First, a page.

About this Campaign
“It’s the cost of doing business.”
“It’s to be expected around here.”
“Like it or not, it’s the way things work.”
Fraud and corruption have been accepted as part of business as long as there have been business. There are good businesses and dirty businesses. Trades made over the table and trades made under the table. Sometimes a few extra bills change hands or a special project is earmarked for a friend. Other times the government is involved.
The High Price of Fraud
In most of the civilized world we shake our head at corruption when we hear of it and rage against unscrupulous players in what should be a fair market. But very few of us actually expect anything to change. There are many justifications we give for fraud, and many of them seem very legitimate - especially if the bribery and back office deals have been a part of an industry or location for generations.
But just because it happens, doesn’t mean we should turn a blind eye to it when it does. Fraud is pervasive around the globe, and it’s certainly not going to go away if business owners, employees and global citizens ignore it.
In fact, the more we ignore it, justify it and assume it’s going to happen, the more permission we give to those who perpetrate white collar crime. Ultimately the corruption in businesses and governments undermines the principals of democracy and slows economic development.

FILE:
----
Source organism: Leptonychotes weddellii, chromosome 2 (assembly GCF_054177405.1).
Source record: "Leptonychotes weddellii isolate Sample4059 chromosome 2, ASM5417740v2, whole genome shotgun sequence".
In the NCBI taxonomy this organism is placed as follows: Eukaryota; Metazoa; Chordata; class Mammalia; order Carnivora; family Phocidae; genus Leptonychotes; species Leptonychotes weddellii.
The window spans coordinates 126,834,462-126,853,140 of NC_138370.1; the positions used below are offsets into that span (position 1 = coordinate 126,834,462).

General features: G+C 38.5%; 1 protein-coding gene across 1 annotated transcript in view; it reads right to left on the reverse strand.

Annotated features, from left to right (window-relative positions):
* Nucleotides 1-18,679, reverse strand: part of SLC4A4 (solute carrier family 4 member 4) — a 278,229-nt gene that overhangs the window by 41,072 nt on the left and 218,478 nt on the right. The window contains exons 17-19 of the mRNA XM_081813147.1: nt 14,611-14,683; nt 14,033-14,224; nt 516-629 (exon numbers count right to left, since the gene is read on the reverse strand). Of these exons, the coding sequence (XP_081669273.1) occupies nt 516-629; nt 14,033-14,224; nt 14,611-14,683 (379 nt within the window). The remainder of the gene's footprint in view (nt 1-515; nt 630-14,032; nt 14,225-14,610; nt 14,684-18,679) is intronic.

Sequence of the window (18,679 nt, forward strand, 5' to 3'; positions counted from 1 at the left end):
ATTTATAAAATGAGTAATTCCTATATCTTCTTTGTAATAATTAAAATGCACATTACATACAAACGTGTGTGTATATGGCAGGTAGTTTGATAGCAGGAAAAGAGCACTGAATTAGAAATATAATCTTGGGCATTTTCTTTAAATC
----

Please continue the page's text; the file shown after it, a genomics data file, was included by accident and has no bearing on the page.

Governments can become unstable as they are dependent on a series of kickbacks and favors. Elections become rigged. Small businesses can no longer compete with the “start-up” costs required and the whole system becomes increasingly fragile.
International Anti-Corruption Day
Fraud isn’t a victimless crime. Paying a small bribe to ensure your project gets the go-ahead or skimming a bit off the top because everyone in your department is doing it isn’t the norm or the cost of doing business. While corruption does exist, it’s on the way out.
Countries all over the world are paying closer attention to fraud in businesses and the government. International watchdog groups are paying attention to how business is being done in every corner of the globe, and reports and statistics are growing.
One in three organizations has been hit by crime and companies are paying closer attention. 53 percent of managers are concerned about bribery and corruption. 43 percent of CEOs are increasingly concerned about protecting intellectual property. There is a pronounced shift in how many companies and countries are doing business. Others are trying to take the first steps in cleaning up corruption and improving conditions.
The United Nations wants to be a part of the positive change. December 9 is International Anti-Corruption Day. A day to appreciate just how much bribery and corruption still exists in the world as well as a chance to help make a positive difference. Since 2005 the United Nations has been working to raise the public’s awareness of corruption.
The campaign appears to be working. Awareness of fraud and bribery is rising. Legislation to stop the corruption is being discussed in governments and companies are turning a more watchful eye on things.
There is progress, but there is still a long way to go.
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